We stayed at Gili Backpackers the first night for 100,000rp a person or 200,000 total for our double bed private room with shared bath. Listed on hostelworld.com we booked this place for it’s promise of “fast WiFI” and hot/cold showers, neither of which turned out to be accurate.
When we moved, we headed to the Melati Cottages where we got our own private bungalow and bathroom. We still didn’t have hot water and the internet was slow, but at least we were paying fair price.
Gili T is known for being the party island and as we were still on a little detox we didn’t fully experience what it has to offer.
Instead of partying, we decided to spend our days running, doing yoga, and scuba diving!
One of the draws of the Gilis is that there are no cars or motor bikes on the islands, which if you’ve been anywhere else in Indonesia you can very much appreciate. If you don’t feel like walking you can grab a horse drawn carriage, but you can also walk around the entire island in less than 2 hours. (The island is about 4.5 miles in circumference.)
If you are looking to party, the best nights to hit Gili T are Mon, Wed, and Fri where you can find a huge island party at one of the bars where parties are known to last until 4am–Rumor has it substances that help keep you up until 4am are readily available at the bars.
If partying isn’t your thing there are plenty of other things to go on Gili T. While it is known for the late night parties, Gili T is also considered the best island for families as it has the most infrastructure.
Dive shops seem to make up half the industry on the island, however, don’t feel much pressure to shop around as the shops seem to all stick to the same set price for both scuba and snorkeling.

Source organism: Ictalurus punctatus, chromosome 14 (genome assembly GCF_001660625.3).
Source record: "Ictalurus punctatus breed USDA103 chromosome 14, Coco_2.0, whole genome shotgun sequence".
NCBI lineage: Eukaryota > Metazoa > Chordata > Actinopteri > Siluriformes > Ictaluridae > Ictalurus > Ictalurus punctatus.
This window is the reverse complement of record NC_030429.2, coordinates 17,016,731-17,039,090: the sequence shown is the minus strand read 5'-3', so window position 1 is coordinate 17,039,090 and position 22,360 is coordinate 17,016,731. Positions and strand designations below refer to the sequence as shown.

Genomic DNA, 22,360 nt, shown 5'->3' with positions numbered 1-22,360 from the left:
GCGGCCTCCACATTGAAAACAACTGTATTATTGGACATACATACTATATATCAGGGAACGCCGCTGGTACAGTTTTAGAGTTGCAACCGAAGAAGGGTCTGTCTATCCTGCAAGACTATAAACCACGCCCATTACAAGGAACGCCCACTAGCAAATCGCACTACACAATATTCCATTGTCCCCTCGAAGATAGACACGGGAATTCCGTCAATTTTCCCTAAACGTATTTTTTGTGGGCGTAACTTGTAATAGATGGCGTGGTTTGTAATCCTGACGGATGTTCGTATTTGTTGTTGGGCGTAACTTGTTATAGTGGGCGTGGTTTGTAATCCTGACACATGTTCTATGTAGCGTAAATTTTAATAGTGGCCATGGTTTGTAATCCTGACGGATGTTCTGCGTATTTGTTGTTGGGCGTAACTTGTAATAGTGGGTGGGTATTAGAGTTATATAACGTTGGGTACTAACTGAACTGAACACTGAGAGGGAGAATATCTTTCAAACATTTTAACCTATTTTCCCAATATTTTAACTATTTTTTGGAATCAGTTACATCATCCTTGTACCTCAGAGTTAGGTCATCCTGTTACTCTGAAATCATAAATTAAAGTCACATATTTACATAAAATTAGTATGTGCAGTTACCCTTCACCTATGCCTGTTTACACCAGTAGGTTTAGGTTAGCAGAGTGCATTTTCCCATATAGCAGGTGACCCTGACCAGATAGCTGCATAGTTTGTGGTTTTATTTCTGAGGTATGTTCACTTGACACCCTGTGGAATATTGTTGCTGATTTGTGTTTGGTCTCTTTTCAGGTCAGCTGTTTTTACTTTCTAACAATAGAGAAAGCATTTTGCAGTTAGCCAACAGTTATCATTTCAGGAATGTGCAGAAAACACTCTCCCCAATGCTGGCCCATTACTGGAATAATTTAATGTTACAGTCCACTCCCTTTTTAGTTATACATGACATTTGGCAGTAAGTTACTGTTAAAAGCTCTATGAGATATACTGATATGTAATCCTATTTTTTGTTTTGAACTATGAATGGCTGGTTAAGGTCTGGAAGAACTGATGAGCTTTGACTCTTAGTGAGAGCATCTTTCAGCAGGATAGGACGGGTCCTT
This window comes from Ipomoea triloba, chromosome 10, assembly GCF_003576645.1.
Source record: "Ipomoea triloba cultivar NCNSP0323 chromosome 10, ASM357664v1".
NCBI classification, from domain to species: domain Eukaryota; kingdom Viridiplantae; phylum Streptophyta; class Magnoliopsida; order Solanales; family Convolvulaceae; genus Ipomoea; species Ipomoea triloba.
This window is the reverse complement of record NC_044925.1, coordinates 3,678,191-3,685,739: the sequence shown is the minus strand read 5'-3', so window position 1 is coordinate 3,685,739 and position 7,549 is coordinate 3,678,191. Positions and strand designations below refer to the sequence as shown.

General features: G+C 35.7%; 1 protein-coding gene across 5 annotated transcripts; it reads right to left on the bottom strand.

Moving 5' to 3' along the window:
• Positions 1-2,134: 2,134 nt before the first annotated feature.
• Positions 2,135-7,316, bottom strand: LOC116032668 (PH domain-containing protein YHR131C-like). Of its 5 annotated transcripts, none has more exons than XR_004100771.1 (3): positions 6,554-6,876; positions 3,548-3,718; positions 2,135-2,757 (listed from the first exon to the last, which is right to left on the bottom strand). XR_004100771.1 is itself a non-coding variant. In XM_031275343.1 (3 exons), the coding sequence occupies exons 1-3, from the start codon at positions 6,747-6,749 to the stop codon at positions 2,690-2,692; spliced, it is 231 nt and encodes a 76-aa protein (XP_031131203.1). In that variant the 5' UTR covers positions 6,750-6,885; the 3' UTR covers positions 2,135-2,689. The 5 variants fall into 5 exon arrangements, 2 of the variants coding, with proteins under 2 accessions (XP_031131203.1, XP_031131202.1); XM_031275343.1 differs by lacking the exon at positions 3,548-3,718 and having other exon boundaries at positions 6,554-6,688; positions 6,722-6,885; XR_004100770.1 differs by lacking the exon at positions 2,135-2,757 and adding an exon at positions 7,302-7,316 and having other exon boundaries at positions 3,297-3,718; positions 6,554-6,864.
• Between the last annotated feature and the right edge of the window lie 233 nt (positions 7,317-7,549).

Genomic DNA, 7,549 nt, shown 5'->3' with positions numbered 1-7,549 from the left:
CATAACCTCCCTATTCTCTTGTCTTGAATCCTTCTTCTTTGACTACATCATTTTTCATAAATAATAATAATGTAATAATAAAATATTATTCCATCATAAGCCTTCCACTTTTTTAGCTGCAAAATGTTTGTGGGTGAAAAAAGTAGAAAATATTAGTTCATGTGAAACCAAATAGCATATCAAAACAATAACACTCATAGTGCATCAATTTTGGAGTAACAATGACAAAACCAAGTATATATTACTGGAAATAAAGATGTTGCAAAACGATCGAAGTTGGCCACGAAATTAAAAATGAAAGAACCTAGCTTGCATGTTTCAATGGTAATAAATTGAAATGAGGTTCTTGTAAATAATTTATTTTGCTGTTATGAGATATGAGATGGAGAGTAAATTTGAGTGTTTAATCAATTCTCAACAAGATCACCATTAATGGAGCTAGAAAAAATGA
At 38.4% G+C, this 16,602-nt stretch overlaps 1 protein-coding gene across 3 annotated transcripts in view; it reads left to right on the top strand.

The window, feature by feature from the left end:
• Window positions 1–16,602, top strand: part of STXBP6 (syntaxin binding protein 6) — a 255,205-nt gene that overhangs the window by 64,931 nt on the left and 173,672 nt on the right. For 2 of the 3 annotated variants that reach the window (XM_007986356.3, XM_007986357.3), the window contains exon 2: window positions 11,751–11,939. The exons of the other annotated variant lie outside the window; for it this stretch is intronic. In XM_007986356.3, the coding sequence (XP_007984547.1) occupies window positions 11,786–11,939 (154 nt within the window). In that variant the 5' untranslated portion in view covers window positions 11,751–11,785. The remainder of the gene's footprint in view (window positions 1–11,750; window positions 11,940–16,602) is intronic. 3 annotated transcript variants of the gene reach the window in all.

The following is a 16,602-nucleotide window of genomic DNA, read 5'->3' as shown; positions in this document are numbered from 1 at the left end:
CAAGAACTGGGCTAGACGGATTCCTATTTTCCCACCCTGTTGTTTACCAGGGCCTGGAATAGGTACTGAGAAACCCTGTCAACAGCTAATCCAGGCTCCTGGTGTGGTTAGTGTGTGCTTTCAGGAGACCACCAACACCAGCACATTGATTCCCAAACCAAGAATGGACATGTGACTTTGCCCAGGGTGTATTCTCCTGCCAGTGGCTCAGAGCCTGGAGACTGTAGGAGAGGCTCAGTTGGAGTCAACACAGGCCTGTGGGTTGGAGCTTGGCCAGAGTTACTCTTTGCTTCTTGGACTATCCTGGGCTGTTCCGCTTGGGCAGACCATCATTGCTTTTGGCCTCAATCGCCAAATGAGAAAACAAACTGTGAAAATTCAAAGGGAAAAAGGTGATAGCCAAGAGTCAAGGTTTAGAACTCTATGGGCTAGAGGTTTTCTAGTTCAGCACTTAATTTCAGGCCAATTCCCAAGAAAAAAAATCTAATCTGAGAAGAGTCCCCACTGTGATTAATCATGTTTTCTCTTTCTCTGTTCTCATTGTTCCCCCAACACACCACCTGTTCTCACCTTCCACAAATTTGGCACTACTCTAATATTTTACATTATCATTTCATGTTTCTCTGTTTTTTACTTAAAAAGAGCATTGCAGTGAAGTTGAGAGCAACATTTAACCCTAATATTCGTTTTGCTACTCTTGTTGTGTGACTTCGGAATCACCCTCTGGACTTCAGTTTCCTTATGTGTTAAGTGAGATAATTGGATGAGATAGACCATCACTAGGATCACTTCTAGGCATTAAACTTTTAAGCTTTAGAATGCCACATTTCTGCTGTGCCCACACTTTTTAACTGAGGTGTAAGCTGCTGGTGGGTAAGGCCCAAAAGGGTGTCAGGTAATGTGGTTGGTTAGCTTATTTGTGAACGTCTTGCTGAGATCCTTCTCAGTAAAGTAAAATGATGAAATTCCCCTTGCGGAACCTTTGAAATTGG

We got super lucky and the friends we met at the airport happened to have a son doing his Dive Master Training. Long story short, we ended up with a short 2 hour crash course in diving as well as an afternoon current dive with Green Sea Turtles!–Given that neither Tom nor I have officially been dive certified we really lucked out!
There is a small turtle sanctuary on the island guaranteeing a green turtle spotting. The sanctuary is a little sad as it’s just 3 large tanks with tiny, mini, and small sized turtles maturing before they get set out to sea, but definitely worth a look see!
Spas are a dime a dozen! You can get a mani/pedi and hour massage for 250,000rp.
Ice cream stands line the streets as well, just make sure you get your sweet tooth fix before 10pm because everything but the bars close early.
Gili T has an awesome yoga studio called Gili Yoga. They offer 2 classes a day at 7am and 5:30pm. The first class we took was in the evening and was a vinyasa flow. It was ok, but the morning class I took was amazing. The teacher was trained by Anna Forest and boy did my abs take a beating.
The best part of Gili Yoga though is the open air studio. I wish I could practice in the Gili Heat forever!
Another awesome feature of Gili T are the Seafood BBQ’s which can be found all along the main strip. You can get a lobster bigger than your head for 60,000rp 100g (which does add up quick), but you can also get huge Tuna Kabobs with veggies, rice, and all you can eat salad for 25,000rp or 2 for 35,000rp.
Dinner isn’t the only time to get a great meal, Scallywags has an amazing all you can eat Buffet Breakfast for 80,000rp a person.
Not only does the buffet offer traditional Indonesian breakfast choices such as sate ayam and mie goreng (fried noodles with fried egg), but they also have sausage, bacon, and the best omelettes I’ve had in a while!
If you get bored of any of the above activities, there is always the beach! 🙂
One long beach lines the entire island. There are parts which have a little trash, but otherwise Gili T is a beautiful island Paradise.
Gili T was pretty awesome, but Gili Air was even more amazing…but more about that later!
I need to rest up so I can stream the Superbowl at 7:30am tomorrow!